According to reports, many Nigerian pilgrims who thronged the Daru Fahad hotel, meant for officials and Ulamas of National Hajj Commission seeking medical attention, were disappointed, as they were told to locate Saudi Arabian hospitals and clinics nearer to them for treatments.

The Saudi Arabian authorities have not granted approval to any Hajj-participating country, including Nigeria, to start running clinics in Makkah.

Previously, the Saudi authorities would provide permission for the Missions’ clinics to operate after meeting the necessary requirements, prior to the arrival of pilgrims.

However, this year’s new policy direction altered, requiring approval to be granted only after pilgrims have arrived and participating nations’ officials have had a chance to evaluate the pilgrims’ clinics, which are often located within the hotels’ premises.

Some of the disgruntled and sick pilgrims who spoke with 3sixtyIslam pleaded with the Saudi authorities to prioritize the health of pilgrims over all other factors and grant approval as soon as possible, fearing that the situation could compromise their general well-being prior to the main Hajj rituals.

A frail-looking pilgrim from the FCT who came into the Daru Fahad hotel, assisted by two other pilgrims seeking medical treatment, said, “We are utterly disappointed; we had thought we would get treatment here, but we were told clinical service has not started, referring us to where we don’t know. We are pilgrims here and don’t know anywhere other than our mission and state officials. I am in pain; I don’t even know what is wrong with me.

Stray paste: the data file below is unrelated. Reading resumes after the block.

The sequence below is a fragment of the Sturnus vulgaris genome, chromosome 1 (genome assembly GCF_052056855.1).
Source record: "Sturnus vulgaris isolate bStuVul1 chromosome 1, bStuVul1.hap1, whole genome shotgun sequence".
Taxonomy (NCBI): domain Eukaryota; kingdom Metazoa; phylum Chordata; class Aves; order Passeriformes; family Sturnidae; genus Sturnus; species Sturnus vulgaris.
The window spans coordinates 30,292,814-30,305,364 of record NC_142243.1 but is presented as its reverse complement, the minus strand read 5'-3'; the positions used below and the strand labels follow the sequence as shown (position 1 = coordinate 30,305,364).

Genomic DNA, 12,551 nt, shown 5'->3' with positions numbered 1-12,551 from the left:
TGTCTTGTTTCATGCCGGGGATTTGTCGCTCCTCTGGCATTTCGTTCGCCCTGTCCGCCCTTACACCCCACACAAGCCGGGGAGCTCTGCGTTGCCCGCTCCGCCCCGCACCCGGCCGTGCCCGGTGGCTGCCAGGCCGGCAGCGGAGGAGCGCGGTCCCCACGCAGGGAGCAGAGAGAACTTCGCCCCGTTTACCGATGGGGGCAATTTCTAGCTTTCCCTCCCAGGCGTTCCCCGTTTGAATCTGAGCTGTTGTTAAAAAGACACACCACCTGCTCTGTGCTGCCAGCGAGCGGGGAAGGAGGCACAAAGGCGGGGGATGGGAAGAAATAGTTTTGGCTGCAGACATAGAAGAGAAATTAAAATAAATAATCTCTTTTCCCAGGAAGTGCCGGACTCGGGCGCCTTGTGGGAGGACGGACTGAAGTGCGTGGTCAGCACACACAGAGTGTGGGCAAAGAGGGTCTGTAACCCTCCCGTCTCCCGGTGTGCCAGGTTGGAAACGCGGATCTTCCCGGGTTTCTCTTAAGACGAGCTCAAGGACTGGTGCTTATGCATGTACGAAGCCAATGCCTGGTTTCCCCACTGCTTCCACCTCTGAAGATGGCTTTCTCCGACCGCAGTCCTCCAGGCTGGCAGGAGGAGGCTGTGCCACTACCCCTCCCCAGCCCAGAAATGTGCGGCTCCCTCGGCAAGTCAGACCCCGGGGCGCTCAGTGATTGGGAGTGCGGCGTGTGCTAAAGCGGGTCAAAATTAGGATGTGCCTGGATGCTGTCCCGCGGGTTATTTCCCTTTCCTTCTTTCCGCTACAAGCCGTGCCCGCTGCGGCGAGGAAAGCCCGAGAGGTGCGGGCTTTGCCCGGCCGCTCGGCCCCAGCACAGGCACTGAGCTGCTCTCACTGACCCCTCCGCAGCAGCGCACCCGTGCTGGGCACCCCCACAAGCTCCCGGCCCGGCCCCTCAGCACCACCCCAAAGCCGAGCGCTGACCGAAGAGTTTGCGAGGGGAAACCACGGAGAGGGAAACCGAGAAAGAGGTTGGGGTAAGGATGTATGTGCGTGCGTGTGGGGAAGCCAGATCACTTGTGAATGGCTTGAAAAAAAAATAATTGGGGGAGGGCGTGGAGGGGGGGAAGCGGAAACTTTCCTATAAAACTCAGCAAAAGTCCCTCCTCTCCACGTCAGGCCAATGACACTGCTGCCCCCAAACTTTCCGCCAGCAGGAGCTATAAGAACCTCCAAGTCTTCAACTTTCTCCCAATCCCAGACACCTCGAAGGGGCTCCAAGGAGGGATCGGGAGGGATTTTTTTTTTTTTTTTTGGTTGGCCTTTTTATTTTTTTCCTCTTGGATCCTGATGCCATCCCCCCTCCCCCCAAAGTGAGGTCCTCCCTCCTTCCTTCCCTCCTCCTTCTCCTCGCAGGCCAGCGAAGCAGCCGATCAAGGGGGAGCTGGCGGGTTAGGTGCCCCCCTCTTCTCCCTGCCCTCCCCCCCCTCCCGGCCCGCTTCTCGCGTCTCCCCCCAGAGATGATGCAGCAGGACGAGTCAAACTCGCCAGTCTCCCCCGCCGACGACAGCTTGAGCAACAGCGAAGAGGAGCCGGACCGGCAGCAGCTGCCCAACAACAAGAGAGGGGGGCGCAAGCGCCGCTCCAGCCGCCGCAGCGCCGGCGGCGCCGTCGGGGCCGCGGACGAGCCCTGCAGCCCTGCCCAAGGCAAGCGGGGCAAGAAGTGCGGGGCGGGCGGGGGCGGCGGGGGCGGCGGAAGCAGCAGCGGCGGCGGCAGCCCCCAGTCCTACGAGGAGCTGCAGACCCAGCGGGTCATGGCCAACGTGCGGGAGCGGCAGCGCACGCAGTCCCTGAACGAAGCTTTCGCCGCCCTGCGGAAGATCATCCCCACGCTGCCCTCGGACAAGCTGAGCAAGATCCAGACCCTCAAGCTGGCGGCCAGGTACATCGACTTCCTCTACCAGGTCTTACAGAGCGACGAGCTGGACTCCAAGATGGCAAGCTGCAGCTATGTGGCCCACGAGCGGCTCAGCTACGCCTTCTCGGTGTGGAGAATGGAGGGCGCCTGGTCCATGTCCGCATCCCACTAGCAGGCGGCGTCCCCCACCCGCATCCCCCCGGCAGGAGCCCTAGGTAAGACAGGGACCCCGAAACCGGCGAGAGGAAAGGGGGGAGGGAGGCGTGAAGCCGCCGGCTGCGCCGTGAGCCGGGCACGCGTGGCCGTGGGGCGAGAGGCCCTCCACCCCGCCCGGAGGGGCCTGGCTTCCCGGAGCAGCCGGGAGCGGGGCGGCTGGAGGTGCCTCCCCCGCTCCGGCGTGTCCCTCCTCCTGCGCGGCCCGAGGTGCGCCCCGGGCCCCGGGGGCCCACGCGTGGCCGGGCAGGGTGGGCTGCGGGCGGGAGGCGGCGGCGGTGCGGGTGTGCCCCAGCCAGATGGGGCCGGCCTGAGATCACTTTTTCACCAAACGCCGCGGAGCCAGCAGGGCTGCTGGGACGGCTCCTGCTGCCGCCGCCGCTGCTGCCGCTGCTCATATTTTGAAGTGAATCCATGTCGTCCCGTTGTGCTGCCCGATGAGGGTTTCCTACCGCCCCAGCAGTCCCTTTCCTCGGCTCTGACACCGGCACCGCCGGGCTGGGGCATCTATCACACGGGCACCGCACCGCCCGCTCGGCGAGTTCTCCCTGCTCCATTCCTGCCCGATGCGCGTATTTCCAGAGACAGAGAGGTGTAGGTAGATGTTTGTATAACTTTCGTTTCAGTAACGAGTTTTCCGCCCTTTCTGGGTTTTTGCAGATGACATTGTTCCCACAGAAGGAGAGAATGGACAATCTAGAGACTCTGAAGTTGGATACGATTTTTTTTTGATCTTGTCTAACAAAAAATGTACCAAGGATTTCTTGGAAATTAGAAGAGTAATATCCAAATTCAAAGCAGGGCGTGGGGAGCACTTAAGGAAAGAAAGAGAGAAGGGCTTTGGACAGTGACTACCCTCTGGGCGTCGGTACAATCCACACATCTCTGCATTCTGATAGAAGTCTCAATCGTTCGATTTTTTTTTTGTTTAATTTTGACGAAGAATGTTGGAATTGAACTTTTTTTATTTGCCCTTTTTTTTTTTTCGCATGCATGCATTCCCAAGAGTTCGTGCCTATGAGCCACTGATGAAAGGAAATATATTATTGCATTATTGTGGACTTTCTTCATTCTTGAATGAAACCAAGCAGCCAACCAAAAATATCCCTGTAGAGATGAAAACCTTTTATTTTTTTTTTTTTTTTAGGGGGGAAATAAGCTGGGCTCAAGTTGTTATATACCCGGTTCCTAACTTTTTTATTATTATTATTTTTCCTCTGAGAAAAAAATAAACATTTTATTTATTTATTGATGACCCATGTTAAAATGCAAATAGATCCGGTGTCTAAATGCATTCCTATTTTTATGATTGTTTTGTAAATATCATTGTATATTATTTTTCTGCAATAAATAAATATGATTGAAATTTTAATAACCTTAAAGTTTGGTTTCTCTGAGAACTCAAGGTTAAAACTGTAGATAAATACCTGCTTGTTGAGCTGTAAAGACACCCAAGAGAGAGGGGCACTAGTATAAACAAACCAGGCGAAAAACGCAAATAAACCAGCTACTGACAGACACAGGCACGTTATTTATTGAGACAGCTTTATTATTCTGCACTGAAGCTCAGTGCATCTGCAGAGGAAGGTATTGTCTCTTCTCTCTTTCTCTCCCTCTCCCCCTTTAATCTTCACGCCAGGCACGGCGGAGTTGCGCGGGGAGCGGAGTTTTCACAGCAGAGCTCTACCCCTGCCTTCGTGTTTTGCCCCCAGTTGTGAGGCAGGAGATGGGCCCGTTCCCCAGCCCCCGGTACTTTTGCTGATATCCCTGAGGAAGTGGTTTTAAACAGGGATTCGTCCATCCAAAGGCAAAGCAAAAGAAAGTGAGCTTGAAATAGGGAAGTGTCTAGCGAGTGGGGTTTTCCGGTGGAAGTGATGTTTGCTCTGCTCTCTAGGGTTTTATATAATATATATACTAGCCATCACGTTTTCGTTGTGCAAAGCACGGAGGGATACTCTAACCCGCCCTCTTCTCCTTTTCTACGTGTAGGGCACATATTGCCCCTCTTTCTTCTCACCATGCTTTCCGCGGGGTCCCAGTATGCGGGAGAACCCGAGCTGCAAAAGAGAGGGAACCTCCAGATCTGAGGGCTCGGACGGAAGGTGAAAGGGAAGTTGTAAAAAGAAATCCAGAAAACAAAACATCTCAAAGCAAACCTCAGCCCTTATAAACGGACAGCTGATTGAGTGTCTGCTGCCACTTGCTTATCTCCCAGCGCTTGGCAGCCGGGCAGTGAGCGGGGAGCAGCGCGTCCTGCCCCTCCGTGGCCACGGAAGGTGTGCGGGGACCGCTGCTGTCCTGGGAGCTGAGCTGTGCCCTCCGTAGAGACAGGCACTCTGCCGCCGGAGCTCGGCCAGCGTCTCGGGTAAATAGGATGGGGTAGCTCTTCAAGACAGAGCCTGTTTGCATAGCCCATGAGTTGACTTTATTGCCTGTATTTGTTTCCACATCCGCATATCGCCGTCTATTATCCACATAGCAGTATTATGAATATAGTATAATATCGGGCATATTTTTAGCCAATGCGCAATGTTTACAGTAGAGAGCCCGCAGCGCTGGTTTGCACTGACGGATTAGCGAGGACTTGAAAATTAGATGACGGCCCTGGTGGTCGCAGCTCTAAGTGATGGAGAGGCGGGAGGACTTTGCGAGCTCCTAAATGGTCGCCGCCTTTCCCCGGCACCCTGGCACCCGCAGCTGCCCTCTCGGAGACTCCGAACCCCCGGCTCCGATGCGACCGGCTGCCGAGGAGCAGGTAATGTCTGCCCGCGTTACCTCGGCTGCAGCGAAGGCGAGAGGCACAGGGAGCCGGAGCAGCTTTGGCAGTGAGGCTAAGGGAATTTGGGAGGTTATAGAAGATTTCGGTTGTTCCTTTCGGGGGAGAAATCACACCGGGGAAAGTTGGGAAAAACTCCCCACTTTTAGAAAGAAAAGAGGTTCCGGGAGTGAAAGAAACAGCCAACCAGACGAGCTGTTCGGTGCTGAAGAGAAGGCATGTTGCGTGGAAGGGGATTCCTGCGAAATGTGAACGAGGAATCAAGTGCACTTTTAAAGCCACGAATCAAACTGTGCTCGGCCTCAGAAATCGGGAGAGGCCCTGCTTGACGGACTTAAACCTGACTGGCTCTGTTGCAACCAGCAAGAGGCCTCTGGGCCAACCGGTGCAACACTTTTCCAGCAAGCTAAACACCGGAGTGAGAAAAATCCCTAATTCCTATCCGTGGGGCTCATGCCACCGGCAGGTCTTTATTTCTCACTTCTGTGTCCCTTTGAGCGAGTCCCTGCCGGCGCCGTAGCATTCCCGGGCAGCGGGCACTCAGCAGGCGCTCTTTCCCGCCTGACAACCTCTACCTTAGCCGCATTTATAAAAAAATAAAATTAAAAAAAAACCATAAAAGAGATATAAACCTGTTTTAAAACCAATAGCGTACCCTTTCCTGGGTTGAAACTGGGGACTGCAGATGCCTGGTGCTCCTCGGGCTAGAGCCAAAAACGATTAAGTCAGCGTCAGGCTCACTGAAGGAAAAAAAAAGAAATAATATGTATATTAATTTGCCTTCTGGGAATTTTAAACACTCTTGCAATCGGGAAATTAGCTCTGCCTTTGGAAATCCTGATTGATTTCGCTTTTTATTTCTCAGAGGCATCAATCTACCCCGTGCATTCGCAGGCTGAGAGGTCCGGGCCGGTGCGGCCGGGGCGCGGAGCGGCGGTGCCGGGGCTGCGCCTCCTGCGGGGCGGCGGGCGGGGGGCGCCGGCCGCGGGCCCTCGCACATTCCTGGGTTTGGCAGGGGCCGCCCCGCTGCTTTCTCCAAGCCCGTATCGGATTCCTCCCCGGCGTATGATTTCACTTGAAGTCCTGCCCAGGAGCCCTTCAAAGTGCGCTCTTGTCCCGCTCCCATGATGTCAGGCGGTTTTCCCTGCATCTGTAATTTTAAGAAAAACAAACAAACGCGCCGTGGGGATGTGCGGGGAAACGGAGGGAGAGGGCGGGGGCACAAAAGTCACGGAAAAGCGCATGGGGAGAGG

Another pilgrim who complained of toothache lamented that he couldn’t sleep as he was riddled with pain. He had to resort to self medication this morning, by applying a salt solution to the ailing tooth.

He noted that the disappointment of not getting an immediate solution to an unhealthy condition could aggravate the pain any ailing pilgrims go through, adding that if care is not taken, this development may be counterproductive as the health and well-being of pilgrims may grow worse.

“Some, because of this situation, may resort to self-medication or remain adamant to seeking medical services and this may worsen their condition. So, for me, I beg NAHCON to push for quick approval in order to avert deteriorating health conditions of pilgrims ahead of the journey to Masha’ir and Hajj proper,” he said.

A 65-year-old woman, assisted by two other female pilgrims, was also referred to the Saudi Specialist Hospital. One of her helpers, who managed to speak English, indicated they didn’t know any nearby hospitals and were worried that officials could not even give them first-aid treatment or drugs before referring them to any Saudi clinic.
She said, “One woman immediately referred us to the Saudi clinic, saying no clinical service is available here. But we were asked to come here for treatment. There is no even first-aid treatment, let alone getting drugs to ease the condition of the pilgrim.”

A few days ago, the Medical Committee under the National Hajj Commission of Nigeria (NAHCON) advised pilgrims already in Makkah that they needed to access medical services to seek medical assistance from any of Saudi Arabian General or Specialist Hospitals nearer to them, adding that “Saudi Arabia Health Ministry is yet to grant any participating country.

A statement by the commission signed by Hajia Fatima Usara reads in part, “This advice has become necessary because the Saudi Arabian Health Ministry is yet to grant any Hajj participating country the permission to start running clinics in Makkah. Any pilgrim having difficulty in locating such hospitals is advised to contact any of our National Medical Team members (NMT) as soon as possible.

“Meanwhile, all NAHCON clinics in Makkah are fully staffed and equipped, awaiting approval from the Saudi Government—Makkah MoH. Hence, as soon as the host country grants authorization, the clinics will start running 24/7 in its normal tradition. In the meantime, ALL pilgrims are advised to shun self-medication, please,” NAHCON said.